Set a clear environmental target. Before you begin the design phase of your project, decide what level of LEED® certification you’re aiming for and settle on a firm overall budget. Also, consider including an optional higher certification target — a “stretch” goal — to stimulate creativity. Set a budget that is clear, concise and adequate. If you’re reaching for a higher level of certification, such as Platinum, additional expenditure will be required. Budget for these extra steps accordingly. Stick to your budget and your LEED® goal. Throughout out the design and building process, be sure your entire project team is focused on meeting your LEED® goal on budget. Maintain the environmental and economic integrity of your project at every turn. Engineer for Life Cycle Value. As you value-engineer your project, examine your green investments in terms of how they’ll affect expenses over the entire life of the building. Before you decide to cut a line […]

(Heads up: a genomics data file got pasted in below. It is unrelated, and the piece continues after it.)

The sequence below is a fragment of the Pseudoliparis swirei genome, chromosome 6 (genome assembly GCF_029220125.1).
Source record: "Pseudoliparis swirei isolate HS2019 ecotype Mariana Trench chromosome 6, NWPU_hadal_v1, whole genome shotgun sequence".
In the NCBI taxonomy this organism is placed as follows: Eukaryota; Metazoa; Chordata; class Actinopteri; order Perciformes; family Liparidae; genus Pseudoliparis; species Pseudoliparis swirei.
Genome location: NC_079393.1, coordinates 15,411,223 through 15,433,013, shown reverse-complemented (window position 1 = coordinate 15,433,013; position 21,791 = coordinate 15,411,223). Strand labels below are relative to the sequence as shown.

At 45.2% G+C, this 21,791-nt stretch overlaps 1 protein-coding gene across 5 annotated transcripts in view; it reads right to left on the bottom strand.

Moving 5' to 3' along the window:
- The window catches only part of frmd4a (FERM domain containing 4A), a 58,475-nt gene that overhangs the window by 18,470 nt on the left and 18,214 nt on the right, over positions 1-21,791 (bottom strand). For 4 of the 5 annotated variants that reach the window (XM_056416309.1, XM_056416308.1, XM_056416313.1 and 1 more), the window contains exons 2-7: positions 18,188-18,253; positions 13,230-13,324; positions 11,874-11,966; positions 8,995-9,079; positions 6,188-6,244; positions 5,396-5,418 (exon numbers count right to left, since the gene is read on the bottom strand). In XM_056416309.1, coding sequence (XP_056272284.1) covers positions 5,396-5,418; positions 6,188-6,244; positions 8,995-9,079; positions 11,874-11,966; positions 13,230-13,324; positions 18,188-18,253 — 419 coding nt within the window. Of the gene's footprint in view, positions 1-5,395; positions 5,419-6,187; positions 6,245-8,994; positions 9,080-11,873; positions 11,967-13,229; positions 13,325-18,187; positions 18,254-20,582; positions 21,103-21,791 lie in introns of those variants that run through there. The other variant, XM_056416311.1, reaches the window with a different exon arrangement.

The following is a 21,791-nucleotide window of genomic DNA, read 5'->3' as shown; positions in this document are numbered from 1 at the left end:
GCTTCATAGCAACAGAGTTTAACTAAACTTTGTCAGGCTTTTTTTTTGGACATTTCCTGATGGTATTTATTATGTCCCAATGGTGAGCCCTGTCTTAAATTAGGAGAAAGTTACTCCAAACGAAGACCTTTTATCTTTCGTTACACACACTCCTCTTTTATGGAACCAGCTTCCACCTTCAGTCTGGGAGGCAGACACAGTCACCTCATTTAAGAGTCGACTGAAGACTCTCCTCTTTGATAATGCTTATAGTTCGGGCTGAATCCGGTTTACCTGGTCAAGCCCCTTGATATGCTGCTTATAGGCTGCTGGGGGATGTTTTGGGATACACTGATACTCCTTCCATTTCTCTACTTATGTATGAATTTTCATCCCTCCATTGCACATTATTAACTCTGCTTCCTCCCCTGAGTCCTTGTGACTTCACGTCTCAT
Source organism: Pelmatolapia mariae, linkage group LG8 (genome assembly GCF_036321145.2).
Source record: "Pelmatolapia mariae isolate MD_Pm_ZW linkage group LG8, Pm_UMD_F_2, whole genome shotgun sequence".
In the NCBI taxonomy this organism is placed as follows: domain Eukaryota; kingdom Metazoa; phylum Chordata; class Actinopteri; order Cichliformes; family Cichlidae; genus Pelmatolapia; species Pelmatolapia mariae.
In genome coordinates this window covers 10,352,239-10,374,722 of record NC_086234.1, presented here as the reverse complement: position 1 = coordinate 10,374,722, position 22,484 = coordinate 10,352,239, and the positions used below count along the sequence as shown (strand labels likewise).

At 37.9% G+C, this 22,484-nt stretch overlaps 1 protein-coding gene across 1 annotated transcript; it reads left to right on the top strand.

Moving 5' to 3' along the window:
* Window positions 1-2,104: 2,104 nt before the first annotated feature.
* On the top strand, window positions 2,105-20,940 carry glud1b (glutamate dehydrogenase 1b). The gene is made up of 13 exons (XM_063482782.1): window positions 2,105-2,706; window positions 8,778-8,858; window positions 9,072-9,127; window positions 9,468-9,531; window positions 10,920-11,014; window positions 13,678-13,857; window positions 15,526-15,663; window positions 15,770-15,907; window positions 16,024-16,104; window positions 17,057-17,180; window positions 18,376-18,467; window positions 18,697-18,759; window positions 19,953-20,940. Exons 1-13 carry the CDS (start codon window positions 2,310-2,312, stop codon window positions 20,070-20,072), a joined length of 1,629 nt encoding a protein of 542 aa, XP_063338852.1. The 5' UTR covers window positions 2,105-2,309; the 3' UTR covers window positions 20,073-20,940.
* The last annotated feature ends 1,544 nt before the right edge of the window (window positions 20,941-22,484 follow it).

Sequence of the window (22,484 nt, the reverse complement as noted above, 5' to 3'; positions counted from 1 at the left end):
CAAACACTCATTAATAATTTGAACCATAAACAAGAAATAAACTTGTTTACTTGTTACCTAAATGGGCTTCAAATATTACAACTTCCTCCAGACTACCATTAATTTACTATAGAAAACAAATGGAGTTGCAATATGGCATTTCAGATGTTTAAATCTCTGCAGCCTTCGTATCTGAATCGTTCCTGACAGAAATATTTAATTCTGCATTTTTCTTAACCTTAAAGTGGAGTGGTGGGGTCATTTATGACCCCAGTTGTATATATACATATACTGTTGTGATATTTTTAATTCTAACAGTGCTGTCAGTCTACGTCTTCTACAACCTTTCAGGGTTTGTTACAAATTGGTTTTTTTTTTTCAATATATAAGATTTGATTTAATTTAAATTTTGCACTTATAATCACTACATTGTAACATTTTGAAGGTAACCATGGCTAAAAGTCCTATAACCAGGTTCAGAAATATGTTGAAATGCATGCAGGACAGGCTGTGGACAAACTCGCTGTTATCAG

If you own, manage or work in a U.S. Green Building Council Leadership in Energy and Environmental Design (LEED) certified building, the chances are good that you like where you work. These days, when every operating expense undergoes close scrutiny, building managers usually must be prepared to answer the five “w’s” about recruiting LEED approved cleaning companies.
Building owners who pursue the Leadership in Energy and Environmental Design (LEED) certification for their new or existing commercial buildings are performing an environmentally responsible act as well as making a prudent business decision. As these building owners are fast discovering, much the merit of the LEED certification quickly transfers to the facility maintenance manager.
While green cleaning is a new concept and unfamiliar to many people in the cleaning business, a professional standard is evolving for the concept. Elements of the new standards may find their roots in several federal government mandates. Many federal agencies have already begun to evaluate and consider the use of environmentally preferable products and services. Federal acquisitions and procurements now address environmental consequences.